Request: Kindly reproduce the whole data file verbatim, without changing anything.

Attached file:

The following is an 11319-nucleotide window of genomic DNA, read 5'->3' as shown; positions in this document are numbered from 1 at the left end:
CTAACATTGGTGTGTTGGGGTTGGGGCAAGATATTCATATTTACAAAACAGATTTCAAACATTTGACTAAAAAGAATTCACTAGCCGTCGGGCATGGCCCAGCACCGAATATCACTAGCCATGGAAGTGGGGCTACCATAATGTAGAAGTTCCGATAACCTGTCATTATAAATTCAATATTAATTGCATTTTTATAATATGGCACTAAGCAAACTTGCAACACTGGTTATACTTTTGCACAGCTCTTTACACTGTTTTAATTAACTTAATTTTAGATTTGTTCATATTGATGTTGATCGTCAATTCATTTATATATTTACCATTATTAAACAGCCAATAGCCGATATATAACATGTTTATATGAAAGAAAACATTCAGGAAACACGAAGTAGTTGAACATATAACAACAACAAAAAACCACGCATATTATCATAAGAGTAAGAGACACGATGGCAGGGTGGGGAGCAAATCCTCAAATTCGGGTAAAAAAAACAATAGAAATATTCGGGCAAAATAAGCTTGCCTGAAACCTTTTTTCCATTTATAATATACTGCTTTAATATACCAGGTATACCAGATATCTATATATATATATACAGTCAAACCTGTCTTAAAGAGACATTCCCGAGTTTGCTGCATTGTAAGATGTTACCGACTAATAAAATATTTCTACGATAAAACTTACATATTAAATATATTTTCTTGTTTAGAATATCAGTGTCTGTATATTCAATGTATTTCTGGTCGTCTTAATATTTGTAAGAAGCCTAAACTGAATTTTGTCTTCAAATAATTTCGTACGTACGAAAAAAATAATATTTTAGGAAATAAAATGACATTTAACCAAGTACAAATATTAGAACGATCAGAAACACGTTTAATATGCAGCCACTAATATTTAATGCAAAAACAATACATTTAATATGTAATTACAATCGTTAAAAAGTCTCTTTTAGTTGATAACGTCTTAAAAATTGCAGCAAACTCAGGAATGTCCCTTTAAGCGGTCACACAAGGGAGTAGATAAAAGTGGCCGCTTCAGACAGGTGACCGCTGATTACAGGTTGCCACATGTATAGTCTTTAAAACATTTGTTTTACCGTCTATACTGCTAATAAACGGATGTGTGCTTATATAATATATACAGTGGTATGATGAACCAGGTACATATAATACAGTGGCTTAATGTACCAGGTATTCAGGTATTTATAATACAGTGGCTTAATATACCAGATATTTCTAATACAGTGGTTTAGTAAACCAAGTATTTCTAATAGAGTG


The following is an 11319-nucleotide window of genomic DNA, read 5'->3' as shown; positions in this document are numbered from 1 at the left end:
CTAACATTGGTGTGTTGGGGTTGGGGCAAGATATTCATATTTACAAAACAGATTTCAAACATTTGACTAAAAAGAATTCACTAGCCGTCGGGCATGGCCCAGCACCGAATATCACTAGCCATGGAAGTGGGGCTACCATAATGTAGAAGTTCCGATAACCTGTCATTATAAATTCAATATTAATTGCATTTTTATAATATGGCACTAAGCAAACTTGCAACACTGGTTATACTTTTGCACAGCTCTTTACACTGTTTTAATTAACTTAATTTTAGATTTGTTCATATTGATGTTGATCGTCAATTCATTTATATATTTACCATTATTAAACAGCCAATAGCCGATATATAACATGTTTATATGAAAGAAAACATTCAGGAAACACGAAGTAGTTGAACATATAACAACAACAAAAAACCACGCATATTATCATAAGAGTAAGAGACACGATGGCAGGGTGGGGAGCAAATCCTCAAATTCGGGTAAAAAAAACAATAGAAATATTCGGGCAAAATAAGCTTGCCTGAAACCTTTTTTCCATTTATAATATACTGCTTTAATATACCAGGTATACCAGATATCTATATATATATATACAGTCAAACCTGTCTTAAAGAGACATTCCCGAGTTTGCTGCATTGTAAGATGTTACCGACTAATAAAATATTTCTACGATAAAACTTACATATTAAATATATTTTCTTGTTTAGAATATCAGTGTCTGTATATTCAATGTATTTCTGGTCGTCTTAATATTTGTAAGAAGCCTAAACTGAATTTTGTCTTCAAATAATTTCGTACGTACGAAAAAAATAATATTTTAGGAAATAAAATGACATTTAACCAAGTACAAATATTAGAACGATCAGAAACACGTTTAATATGCAGCCACTAATATTTAATGCAAAAACAATACATTTAATATGTAATTACAATCGTTAAAAAGTCTCTTTTAGTTGATAACGTCTTAAAAATTGCAGCAAACTCAGGAATGTCCCTTTAAGCGGTCACACAAGGGAGTAGATAAAAGTGGCCGCTTCAGACAGGTGACCGCTGATTACAGGTTGCCACATGTATAGTCTTTAAAACATTTGTTTTACCGTCTATACTGCTAATAAACGGATGTGTGCTTATATAATATATACAGTGGTATGATGAACCAGGTACATATAATACAGTGGCTTAATGTACCAGGTATTCAGGTATTTATAATACAGTGGCTTAATATACCAGATATTTCTAATACAGTGGTTTAGTAAACCAAGTATTTCTAATAGAGTG